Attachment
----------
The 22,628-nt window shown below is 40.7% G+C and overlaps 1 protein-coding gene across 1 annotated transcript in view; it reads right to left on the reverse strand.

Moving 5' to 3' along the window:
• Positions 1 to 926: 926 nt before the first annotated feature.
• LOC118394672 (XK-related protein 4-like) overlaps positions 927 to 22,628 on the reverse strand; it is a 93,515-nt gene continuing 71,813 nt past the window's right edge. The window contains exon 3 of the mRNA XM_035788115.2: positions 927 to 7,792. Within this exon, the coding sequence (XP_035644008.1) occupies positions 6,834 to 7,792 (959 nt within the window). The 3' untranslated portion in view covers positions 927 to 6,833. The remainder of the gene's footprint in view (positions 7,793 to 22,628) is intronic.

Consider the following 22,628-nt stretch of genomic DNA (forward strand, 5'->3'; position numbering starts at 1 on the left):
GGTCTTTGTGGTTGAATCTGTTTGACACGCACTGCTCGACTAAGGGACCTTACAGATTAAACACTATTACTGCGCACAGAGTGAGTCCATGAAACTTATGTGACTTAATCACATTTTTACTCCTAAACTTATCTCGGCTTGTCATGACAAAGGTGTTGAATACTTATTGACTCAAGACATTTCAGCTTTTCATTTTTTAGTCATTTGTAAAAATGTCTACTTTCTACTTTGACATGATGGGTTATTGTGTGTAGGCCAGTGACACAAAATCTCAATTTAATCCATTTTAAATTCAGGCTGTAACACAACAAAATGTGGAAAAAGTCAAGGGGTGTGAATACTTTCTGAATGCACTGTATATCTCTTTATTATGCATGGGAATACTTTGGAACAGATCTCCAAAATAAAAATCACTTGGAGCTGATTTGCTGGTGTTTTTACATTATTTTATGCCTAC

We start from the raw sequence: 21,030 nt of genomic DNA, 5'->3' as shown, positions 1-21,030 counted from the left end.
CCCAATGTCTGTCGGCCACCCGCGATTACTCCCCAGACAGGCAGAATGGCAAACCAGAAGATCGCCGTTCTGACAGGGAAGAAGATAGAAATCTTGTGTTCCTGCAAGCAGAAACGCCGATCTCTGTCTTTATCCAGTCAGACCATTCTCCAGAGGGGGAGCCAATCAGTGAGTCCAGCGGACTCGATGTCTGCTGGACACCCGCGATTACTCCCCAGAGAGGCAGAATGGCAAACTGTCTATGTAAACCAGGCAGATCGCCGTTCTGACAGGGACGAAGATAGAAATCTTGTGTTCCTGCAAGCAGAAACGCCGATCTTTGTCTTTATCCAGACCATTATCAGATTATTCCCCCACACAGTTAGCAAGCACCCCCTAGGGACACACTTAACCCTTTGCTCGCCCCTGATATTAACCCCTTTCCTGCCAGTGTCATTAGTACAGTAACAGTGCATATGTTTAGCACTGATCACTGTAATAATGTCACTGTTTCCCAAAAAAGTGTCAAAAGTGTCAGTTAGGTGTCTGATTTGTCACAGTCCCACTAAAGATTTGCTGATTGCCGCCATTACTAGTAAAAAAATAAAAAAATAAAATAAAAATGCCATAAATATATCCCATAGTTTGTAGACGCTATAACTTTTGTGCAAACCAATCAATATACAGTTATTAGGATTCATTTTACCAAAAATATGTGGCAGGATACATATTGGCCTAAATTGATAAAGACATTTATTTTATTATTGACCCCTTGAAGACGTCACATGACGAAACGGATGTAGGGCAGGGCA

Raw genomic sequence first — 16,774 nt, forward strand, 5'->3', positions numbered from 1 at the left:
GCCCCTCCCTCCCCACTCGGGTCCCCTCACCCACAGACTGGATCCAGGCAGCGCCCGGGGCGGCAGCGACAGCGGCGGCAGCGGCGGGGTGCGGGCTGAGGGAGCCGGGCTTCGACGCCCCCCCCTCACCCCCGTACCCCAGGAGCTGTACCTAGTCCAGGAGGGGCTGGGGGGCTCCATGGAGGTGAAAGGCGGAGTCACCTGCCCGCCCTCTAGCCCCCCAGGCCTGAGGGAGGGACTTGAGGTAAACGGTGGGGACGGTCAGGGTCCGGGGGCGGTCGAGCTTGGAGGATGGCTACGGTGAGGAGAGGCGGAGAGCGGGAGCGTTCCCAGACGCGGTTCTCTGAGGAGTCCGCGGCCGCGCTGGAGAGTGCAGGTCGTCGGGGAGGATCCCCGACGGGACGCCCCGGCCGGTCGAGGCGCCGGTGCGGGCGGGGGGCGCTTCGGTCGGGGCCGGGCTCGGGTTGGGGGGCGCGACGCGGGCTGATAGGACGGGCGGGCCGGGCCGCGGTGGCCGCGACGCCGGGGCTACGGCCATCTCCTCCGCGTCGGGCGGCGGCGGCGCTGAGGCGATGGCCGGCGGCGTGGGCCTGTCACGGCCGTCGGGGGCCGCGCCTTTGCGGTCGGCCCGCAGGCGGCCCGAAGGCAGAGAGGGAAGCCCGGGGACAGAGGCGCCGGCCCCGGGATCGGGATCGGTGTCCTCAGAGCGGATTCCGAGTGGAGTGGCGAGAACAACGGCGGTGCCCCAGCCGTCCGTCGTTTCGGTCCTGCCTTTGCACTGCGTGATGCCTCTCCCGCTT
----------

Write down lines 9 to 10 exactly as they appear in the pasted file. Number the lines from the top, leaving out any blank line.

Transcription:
Raw genomic sequence first — 16,774 nt, forward strand, 5'->3', positions numbered from 1 at the left:
GCCCCTCCCTCCCCACTCGGGTCCCCTCACCCACAGACTGGATCCAGGCAGCGCCCGGGGCGGCAGCGACAGCGGCGGCAGCGGCGGGGTGCGGGCTGAGGGAGCCGGGCTTCGACGCCCCCCCCTCACCCCCGTACCCCAGGAGCTGTACCTAGTCCAGGAGGGGCTGGGGGGCTCCATGGAGGTGAAAGGCGGAGTCACCTGCCCGCCCTCTAGCCCCCCAGGCCTGAGGGAGGGACTTGAGGTAAACGGTGGGGACGGTCAGGGTCCGGGGGCGGTCGAGCTTGGAGGATGGCTACGGTGAGGAGAGGCGGAGAGCGGGAGCGTTCCCAGACGCGGTTCTCTGAGGAGTCCGCGGCCGCGCTGGAGAGTGCAGGTCGTCGGGGAGGATCCCCGACGGGACGCCCCGGCCGGTCGAGGCGCCGGTGCGGGCGGGGGGCGCTTCGGTCGGGGCCGGGCTCGGGTTGGGGGGCGCGACGCGGGCTGATAGGACGGGCGGGCCGGGCCGCGGTGGCCGCGACGCCGGGGCTACGGCCATCTCCTCCGCGTCGGGCGGCGGCGGCGCTGAGGCGATGGCCGGCGGCGTGGGCCTGTCACGGCCGTCGGGGGCCGCGCCTTTGCGGTCGGCCCGCAGGCGGCCCGAAGGCAGAGAGGGAAGCCCGGGGACAGAGGCGCCGGCCCCGGGATCGGGATCGGTGTCCTCAGAGCGGATTCCGAGTGGAGTGGCGAGAACAACGGCGGTGCCCCAGCCGTCCGTCGTTTCGGTCCTGCCTTTGCACTGCGTGATGCCTCTCCCGCTT